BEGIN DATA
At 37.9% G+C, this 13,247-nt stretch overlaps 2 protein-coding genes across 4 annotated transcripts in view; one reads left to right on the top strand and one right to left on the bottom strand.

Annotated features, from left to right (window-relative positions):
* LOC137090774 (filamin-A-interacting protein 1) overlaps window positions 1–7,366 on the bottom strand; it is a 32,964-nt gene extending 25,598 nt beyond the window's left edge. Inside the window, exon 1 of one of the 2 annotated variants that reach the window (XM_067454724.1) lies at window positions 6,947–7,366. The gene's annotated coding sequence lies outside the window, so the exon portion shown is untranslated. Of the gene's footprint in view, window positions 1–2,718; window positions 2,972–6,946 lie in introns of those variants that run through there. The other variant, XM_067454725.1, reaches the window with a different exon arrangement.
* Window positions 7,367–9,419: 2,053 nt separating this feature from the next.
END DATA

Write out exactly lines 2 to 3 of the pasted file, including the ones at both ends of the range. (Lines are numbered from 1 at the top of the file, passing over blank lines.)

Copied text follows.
Annotated features, from left to right (window-relative positions):
* LOC137090774 (filamin-A-interacting protein 1) overlaps window positions 1–7,366 on the bottom strand; it is a 32,964-nt gene extending 25,598 nt beyond the window's left edge. Inside the window, exon 1 of one of the 2 annotated variants that reach the window (XM_067454724.1) lies at window positions 6,947–7,366. The gene's annotated coding sequence lies outside the window, so the exon portion shown is untranslated. Of the gene's footprint in view, window positions 1–2,718; window positions 2,972–6,946 lie in introns of those variants that run through there. The other variant, XM_067454725.1, reaches the window with a different exon arrangement.